Bullet Seater Question

Discussion in 'Reloading' started by Jim R, Nov 8, 2005.

  1. Jim R

    Jim R Active Member

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    Help me understand what surface of a bullet makes contact with the die to determine how deep it is seated into the case mouth.

    In my mind, which is quite feeble at best on the technical aspects of reloading, I would think the ogive on whatever bullet is being used, would be seated to the same depth. Of course, this can only happen if it is the ogive that is being used to push the bullet down. If this is not the case in any make of die, why couldn't it be? Would it not be a novel approach to model a die in such a way that the ogive of any type, model or design of a bullet, be seated consistently by where the ogive falls inside the die? As a result, there would be no reason to adjust the die when trying to seat to the same distance from the lands regardless of a bullet change or different lot. I understand the different tapers on bullets, but if the ogive is used as the point of contact, it wouldn't matter would it?

    I'm not sure I am presenting my question in a manner that can be understood, and I may be oversimplifying the seating process. Any clarification on this will be appreciated. Jim R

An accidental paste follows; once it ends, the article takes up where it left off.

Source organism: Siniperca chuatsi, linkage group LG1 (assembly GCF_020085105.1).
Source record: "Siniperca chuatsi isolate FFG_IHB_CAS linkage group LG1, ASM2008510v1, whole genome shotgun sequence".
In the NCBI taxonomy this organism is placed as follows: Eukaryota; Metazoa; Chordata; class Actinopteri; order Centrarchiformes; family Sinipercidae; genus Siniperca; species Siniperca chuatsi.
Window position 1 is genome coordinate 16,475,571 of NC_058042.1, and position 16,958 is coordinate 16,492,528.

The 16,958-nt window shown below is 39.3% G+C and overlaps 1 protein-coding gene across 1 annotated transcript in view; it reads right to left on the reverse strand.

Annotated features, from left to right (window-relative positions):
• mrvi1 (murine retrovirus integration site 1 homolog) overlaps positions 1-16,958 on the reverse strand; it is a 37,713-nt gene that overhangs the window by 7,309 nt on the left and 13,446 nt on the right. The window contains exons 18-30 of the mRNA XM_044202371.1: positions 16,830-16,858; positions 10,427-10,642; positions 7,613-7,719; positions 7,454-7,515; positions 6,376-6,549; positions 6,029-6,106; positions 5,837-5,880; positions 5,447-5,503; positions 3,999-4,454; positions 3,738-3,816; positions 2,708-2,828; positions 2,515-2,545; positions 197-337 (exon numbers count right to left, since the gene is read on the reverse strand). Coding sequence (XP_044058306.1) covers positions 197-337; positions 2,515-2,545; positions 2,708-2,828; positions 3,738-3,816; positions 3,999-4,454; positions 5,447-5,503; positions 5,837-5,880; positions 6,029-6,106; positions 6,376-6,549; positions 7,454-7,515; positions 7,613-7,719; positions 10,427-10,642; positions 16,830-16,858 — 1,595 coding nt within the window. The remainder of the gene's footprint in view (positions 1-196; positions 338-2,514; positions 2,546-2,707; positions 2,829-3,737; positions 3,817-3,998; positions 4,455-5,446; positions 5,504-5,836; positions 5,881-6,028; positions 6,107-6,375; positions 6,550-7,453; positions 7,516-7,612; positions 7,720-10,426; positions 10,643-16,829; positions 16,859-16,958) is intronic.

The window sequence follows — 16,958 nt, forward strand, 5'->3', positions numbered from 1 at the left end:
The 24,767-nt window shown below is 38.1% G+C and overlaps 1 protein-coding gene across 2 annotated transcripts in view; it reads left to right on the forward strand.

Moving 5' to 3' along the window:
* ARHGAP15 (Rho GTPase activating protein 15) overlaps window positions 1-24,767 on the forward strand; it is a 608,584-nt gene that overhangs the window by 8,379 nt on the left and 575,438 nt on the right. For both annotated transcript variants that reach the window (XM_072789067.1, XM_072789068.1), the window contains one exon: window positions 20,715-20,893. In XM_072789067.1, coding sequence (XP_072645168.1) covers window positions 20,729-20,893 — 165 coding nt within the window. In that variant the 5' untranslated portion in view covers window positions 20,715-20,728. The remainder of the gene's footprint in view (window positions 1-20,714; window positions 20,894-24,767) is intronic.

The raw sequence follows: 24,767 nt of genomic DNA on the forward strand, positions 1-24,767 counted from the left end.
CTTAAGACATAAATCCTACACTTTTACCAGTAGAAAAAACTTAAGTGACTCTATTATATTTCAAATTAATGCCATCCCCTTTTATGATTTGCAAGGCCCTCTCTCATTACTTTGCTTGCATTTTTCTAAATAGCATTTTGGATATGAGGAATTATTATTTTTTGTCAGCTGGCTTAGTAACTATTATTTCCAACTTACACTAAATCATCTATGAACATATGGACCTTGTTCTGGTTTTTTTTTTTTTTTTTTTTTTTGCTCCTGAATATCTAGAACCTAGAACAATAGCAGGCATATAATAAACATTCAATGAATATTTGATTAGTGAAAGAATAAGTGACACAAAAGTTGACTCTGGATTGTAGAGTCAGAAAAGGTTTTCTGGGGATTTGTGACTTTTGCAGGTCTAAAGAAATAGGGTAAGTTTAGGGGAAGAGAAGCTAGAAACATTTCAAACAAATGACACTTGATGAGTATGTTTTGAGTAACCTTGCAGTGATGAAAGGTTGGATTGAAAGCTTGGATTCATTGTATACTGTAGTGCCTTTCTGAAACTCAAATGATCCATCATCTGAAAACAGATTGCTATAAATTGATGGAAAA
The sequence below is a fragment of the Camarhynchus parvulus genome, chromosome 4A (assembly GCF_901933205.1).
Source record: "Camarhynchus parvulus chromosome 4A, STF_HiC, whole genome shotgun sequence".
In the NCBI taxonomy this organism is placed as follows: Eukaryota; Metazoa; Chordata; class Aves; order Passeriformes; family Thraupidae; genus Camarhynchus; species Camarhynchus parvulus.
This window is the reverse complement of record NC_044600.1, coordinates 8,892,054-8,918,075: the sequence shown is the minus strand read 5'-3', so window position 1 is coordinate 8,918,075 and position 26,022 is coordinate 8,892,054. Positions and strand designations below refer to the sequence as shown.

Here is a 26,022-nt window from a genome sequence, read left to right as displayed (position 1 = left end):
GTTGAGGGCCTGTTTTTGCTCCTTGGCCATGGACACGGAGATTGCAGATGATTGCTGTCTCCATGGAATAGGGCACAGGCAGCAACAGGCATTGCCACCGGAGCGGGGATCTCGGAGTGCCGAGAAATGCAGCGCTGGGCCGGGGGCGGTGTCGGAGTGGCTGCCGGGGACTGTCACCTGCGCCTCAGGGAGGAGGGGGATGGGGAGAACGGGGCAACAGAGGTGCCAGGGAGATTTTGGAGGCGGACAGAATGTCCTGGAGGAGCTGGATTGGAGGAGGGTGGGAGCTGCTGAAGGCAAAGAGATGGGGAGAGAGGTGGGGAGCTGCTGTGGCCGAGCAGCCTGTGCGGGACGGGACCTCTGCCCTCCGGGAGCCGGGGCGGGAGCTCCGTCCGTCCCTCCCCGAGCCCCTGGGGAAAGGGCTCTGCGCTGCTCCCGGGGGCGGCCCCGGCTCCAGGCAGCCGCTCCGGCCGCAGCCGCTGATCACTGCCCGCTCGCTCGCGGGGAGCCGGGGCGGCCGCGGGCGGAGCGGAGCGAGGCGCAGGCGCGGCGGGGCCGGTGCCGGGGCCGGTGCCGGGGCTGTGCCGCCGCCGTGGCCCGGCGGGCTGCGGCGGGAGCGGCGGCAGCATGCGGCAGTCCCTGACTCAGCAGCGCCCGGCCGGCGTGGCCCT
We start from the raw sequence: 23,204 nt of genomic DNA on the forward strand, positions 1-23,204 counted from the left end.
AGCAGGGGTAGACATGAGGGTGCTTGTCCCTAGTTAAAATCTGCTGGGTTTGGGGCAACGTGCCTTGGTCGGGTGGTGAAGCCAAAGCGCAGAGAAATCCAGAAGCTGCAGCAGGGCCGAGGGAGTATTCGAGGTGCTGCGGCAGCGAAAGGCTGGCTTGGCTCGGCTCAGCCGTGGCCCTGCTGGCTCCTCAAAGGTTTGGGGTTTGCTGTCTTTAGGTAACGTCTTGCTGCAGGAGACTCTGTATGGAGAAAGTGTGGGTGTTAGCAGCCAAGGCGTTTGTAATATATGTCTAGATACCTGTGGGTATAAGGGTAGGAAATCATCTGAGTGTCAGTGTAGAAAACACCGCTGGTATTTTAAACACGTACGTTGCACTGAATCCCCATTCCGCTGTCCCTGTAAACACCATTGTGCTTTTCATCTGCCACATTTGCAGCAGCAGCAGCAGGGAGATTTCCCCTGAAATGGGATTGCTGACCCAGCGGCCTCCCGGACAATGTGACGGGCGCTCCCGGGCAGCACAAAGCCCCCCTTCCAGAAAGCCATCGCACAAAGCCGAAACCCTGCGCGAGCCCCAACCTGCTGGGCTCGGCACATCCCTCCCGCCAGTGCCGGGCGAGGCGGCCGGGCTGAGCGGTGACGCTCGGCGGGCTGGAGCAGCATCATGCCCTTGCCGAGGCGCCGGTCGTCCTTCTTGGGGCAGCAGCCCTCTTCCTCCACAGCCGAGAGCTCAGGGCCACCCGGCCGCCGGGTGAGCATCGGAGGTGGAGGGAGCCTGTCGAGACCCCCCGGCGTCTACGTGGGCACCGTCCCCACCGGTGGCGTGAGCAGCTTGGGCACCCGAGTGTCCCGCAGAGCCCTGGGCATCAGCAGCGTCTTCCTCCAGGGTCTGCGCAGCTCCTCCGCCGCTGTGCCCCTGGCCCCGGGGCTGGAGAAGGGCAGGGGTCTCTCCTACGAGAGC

2. BountyHunter

    BountyHunter Writers Guild

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    Jim

    astute observation.

    Many top 1k shooters have their seating die stem modified to fit the nose profile of the specific bullet they are using to get a more uniform depth seating.

    Quality seaters such as the wilson inline are tops then forester and redding micrometer.

    I try to load all my match loads with the inline seater and arbor press. my arbor has dial indicator on top to measure seating force and gives me much better feel.

    BH
     

  3. Jim R

    Jim R Active Member

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    I use the Redding comp dies and they were also made from the same reamer my barrel was tooled from, and also use the dial indicater, so it's not that it is a huge problem, just one those things that make me go "ummmmmm"....Thanks for the reply. Jim R
     
  4. CAM

    CAM Well-Known Member

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    Jim
    I'm no expert on this and have wondered why also.

    If the seater put pressure in one donut area on the ogive it could damage the bullet at the exact place it would contact the lands. It also might not seat straight with a donut contact. To seat off the ogive for all bullets you would have to work off the ogive.

    all bullet shapes and length change and most dies are of universal design to work with all bullets.

    All this is just my guess take it for what its worth.
    CAM
     
  5. Jim R

    Jim R Active Member

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    You may not be an expert,but you just made perfect sense to me /ubbthreads/images/graemlins/grin.gif

    That actually does make sense, which would have to be one reason the die is not making a primary point of impact on the ogive of any given bullet to seat it properly. Thanks for the reply! Jim R